I am taking part today in the “Expat Blog Hop”. Welcome to all the people taking part in this event. I was trying to decide what to blog about, perhaps some spectacular pictures of my restoration skills, perhaps some pictures and discussion of beating back a jungle to reveal a yard and a garden that is surrounded by stone walls or perhaps some pictures of some spectacular day trip we’ve done. However, what seems to continually come up about our presence here, the question that both French and Expats (pick a nationality, Jugon has them all) always ask is, “Why France?, Why Brittany?”
So, here it is – because!
When I first met Elizabeth (20 years ago) she told me one of the things she wanted to do during her life was live in Europe. Well, here we are.
The idea of actually doing it started to form when we were watching a BBC program called “Build a New Life in The Country”. We watched all kinds of people from different walks of life buy broken down historical homes and restore them to their former glory by quitting their jobs, selling their assets and then spending more than the proceeds while enduring all sorts of other controversies all in order to establish a new way of living.
I have no idea when my love for old buildings took such a firm hold on me, but the contrast of this type of work to my daily accounting life was invigorating. Elizabeth has all the design and historical knowledge and she is the best “colourist” I know. So, we started to search for a restoration project. The first pictures I saw were of a castle somewhere that I forget called Blackthorn Castle – a huge project, but the concept was contagious.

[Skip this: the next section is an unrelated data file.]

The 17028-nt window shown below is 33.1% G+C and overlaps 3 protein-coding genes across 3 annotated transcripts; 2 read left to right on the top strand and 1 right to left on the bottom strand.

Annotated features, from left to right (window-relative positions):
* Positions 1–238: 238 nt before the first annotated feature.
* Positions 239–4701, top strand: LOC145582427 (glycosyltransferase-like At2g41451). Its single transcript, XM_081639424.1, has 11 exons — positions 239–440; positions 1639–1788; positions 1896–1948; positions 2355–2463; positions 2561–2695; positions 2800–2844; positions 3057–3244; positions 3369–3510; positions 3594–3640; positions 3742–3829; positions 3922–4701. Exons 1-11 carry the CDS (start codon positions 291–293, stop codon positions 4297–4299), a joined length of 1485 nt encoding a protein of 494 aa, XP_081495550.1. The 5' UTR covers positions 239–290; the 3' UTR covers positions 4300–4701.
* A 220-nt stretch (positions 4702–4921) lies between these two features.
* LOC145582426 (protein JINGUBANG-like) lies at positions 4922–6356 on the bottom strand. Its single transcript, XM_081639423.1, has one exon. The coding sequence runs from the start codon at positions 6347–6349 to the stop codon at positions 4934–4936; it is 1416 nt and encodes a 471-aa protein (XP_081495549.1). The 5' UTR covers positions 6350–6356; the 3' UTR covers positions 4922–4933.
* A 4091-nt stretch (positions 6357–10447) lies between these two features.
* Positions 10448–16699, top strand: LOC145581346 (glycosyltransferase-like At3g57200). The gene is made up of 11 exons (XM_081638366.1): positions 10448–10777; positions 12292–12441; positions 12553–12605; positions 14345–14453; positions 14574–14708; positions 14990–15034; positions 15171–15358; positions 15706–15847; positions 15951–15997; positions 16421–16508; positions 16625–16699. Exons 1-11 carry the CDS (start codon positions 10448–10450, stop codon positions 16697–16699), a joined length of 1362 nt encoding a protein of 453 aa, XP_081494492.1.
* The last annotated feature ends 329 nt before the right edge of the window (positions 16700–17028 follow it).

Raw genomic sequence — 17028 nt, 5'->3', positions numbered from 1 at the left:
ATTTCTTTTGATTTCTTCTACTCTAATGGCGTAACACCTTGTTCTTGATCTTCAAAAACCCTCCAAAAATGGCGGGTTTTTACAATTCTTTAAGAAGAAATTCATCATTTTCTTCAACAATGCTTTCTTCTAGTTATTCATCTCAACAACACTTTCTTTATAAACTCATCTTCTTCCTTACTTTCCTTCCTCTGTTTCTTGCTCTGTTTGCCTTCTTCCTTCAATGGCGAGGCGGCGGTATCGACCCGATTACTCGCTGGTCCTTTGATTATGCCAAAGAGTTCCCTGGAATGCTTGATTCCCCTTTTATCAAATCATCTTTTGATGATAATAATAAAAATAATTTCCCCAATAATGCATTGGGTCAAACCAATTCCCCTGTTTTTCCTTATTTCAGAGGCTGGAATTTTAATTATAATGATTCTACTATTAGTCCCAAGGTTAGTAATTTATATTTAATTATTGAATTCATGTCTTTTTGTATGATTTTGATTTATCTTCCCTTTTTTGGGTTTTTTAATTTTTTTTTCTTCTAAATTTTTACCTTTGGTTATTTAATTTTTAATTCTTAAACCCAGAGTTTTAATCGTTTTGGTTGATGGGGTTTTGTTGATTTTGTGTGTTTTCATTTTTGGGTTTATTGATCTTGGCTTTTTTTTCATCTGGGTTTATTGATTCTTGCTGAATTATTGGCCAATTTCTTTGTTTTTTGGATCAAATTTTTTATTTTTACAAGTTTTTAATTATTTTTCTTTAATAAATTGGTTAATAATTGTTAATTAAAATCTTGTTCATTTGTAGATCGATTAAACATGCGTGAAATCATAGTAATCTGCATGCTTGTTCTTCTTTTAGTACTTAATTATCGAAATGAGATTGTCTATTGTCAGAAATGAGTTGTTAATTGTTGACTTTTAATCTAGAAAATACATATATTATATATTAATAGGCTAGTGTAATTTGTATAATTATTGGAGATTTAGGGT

When we realized that France has an amazing inventory of “old homes” and most for a reasonable price we were sold on the idea of this country. We selected Northern France because of its proximity to England (E has plans of attending a University program there) and Northern France also offered a climate somewhat similar to what we were used to in Canada – four distinct seasons (although the winters here are not quite what we are used to in Canada – I did not pack the toboggan).
The other benefit of course was the concept of actually learning how to speak French (unlike my high school days).
A “re-con” mission in December of 2009 to actually see some properties “up close and personal”, a failed bid on our first choice (in hindsight, Thank God!) and a 1 hour stop here to see this place and we were sold.
The inspection reports came in with nothing that we were suprised about, nor worried about. I was also not worried about any potential hidden problems either as I feel I can conquer anything (Guillaume le Conquerant!)
When we are not restoring, home schooling or giving tours of the house, we are busy with fresh and exciting activities that we enjoy as a result of our “new” life here. We have made many new friends, Elizabeth has joined a knitting group in Dinan, I play badminton on Tuesdays and an occasional round of golf. We have both embarked on new ventures – Elizabeth has started an enterprise with another ex-pat, her Canadian/American/British friend, Agnes — www.HandworkAteliersFrance.com
While I decided to turn my attention to all the beautiful windows and doors I see in my daily travels.
Please browse through my previous posts for before and after pictures of work so far. Leave a comment and We will randomly select one person to receive a copy of “Foreigners in France: Triumphs & Disasters – Real-life stories from expatriates in France”. Here is the link to the other participants in this blog hop http://www.bloginfrance.com/ Thank you for visiting.